On his wedding night in July 2004, then-Petty Officer 3rd Class Jason Knight finally accepted a truth he had fought against for years: he was gay.

Almost immediately, he moved to get his marriage annulled. He apologized to the woman he’d married. And when it came time to explain his changing circumstances to the Navy, he left nothing out. Under the military’s “don’t ask, don’t tell” policy, he was quickly discharged from the service.

But now — whether through a clerical oversight or what some claim is an unwritten change in policy to keep more gay servicemembers in the ranks at a time of war — Jason Knight is back on active duty.

Since promoted to petty officer second class, Knight is finishing a scheduled one-year tour in Kuwait with Naval Customs Battalion Bravo. And, already kicked out of the Navy once, he sees no need to hide his sexual orientation.

“I thought it was a joke at first,” he said, remembering the day he received his recall orders. “It was the ultimate kick in the ass. But then I thought, there isn’t much they can do to me they haven’t done the first time.”

It was comments by Marine Gen. Peter Pace, the chairman of the Joint Chiefs of Staff, that spurred Knight to come out publicly a second time. In defending the military’s policy, Pace called homosexual acts immoral and contrary to military values.

“Though I respect [Pace] as a leader, it made me so mad,” Knight said.

“I spent four years in the Navy, buried fallen servicemembers as part of the Ceremonial Guard, served as a Hebrew Linguist in Navy Intelligence, and received awards for exemplary service,” he wrote in a letter to Stripes. “However, because I was gay, the Navy discharged me and recouped my 13k sign-on bonus. Nine months later, the Navy recalled me to active duty. Did I accept despite everything that happened? Of course I did, and I would do it again. Because I love the Navy and I love my country. And despite Pace’s opinion, my shipmates support me.”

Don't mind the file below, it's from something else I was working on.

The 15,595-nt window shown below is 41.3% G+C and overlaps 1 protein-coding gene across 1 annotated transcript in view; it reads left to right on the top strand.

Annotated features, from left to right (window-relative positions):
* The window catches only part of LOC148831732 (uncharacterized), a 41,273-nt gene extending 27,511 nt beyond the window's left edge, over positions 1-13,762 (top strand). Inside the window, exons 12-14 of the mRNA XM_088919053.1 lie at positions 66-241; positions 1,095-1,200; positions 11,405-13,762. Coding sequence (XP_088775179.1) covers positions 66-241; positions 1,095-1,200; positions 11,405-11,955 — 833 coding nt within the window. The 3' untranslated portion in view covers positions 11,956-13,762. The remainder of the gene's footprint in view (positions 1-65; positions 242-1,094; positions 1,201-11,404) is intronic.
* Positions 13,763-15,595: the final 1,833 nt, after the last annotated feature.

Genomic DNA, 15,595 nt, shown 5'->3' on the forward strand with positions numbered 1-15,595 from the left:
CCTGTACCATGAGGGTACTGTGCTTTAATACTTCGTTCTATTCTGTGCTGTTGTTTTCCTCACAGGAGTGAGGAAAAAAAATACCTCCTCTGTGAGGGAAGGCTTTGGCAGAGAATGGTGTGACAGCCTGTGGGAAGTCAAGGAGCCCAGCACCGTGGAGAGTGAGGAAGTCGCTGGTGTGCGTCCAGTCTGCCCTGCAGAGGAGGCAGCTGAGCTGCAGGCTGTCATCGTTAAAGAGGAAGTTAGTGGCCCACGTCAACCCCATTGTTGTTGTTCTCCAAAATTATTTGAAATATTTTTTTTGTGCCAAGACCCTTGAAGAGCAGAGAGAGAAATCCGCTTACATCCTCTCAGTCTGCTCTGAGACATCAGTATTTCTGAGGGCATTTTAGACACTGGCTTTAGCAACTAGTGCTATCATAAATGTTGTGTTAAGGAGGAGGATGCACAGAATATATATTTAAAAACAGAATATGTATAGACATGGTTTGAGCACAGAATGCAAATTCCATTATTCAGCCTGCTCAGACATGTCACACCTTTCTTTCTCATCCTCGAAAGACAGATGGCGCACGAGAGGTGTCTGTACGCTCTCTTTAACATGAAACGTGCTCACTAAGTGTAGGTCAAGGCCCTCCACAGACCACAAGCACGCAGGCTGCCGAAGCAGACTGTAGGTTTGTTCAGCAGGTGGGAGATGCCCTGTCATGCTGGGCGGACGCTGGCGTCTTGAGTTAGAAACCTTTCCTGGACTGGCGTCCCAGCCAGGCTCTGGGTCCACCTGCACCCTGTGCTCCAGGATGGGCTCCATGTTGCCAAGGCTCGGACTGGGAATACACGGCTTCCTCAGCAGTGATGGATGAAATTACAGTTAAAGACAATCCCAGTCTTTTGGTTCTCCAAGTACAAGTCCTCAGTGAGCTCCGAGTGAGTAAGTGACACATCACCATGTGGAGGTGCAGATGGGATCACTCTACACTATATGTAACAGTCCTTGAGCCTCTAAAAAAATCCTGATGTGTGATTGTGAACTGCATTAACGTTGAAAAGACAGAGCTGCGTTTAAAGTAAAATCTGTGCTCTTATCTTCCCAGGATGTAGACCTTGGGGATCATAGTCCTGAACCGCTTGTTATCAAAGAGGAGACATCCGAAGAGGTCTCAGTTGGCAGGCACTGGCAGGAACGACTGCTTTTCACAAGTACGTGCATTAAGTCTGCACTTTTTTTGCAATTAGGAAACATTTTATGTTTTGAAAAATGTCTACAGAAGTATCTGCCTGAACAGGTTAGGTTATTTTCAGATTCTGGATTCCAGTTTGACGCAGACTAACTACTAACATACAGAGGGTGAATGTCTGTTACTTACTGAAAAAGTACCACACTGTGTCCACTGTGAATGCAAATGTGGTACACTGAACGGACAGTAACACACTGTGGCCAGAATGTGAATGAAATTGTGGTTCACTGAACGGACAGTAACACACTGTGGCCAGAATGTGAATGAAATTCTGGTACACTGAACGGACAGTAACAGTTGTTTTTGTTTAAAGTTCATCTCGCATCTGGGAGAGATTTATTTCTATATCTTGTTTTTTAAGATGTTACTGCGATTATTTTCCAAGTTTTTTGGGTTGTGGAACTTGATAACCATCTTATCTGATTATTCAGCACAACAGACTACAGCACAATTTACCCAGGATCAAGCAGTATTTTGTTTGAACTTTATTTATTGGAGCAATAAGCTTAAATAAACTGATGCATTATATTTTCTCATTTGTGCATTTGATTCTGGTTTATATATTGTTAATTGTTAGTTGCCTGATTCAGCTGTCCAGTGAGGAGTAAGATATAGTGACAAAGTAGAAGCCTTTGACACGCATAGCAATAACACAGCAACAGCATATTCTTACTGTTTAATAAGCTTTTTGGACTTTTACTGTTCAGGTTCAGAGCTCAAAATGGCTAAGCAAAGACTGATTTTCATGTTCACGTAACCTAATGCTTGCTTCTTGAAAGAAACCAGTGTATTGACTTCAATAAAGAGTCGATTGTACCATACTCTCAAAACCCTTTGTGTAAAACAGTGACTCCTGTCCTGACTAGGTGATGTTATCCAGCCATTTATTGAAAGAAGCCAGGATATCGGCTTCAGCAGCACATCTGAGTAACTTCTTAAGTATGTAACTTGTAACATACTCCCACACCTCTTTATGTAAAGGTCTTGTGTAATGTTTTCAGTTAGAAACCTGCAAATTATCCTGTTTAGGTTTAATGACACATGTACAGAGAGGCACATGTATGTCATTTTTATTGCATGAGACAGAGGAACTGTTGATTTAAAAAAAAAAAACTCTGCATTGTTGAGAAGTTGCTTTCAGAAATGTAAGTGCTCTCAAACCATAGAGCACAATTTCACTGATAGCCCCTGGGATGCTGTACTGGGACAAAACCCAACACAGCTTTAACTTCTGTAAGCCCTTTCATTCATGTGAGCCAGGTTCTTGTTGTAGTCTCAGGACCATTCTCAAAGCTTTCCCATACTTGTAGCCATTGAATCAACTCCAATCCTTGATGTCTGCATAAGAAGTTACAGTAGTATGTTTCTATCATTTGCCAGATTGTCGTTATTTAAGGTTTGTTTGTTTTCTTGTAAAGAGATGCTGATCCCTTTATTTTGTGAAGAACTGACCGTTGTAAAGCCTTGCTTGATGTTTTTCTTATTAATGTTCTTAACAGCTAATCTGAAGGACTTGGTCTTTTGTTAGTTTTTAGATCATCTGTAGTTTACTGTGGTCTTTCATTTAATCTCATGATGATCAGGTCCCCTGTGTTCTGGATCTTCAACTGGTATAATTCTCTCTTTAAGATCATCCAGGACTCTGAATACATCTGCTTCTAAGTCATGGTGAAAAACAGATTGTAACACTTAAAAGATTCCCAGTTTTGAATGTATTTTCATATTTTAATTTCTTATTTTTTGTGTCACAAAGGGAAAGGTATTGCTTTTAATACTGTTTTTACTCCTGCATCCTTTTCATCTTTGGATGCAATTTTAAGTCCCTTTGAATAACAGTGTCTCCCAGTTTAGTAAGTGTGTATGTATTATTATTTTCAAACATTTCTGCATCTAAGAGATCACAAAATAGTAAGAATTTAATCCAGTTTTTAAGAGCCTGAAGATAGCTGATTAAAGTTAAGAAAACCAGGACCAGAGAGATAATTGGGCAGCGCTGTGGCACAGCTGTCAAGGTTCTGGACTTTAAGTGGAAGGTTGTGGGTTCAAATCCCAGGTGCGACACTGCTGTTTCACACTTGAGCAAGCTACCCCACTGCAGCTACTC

Those shipmates include his direct supervisors in the customs battalion.

“He’s better than the average sailor at his job,” said Bill Driver, the leading petty officer of Knight’s 15-person customs crew in Kuwait. “It’s not at all a strange situation. As open as he is now, it was under wraps for quite a while. It wasn’t an issue at work.”

Another sailor with the detail, Petty Officer 1st Class Tisha Hanson, works in admin and has had to process discharges for homosexual sailors before.

“I’ve obviously never heard of something like this happening before,” she said of Knight’s return to active duty. “But it doesn’t bother me. The Navy tends to keep people who don’t want to be here, but Jason does.”

In Knight’s case, he was given an honorable discharge when booted from the Navy on April 4, 2005. Though it’s not widely known, a clause in the military’s policy on discharging gays allows commanders discretion on what form of discharge to give a gay servicemember.

In many cases, a legal expert at an advocacy group working to repeal the policy said, that’s exactly what happens.

“The vast majority of [discharge papers] give the narrative reason as ‘homosexual conduct,’” said Kathi Westcott, the deputy director for law at the Servicemembers Legal Defense Network in Washington, D.C.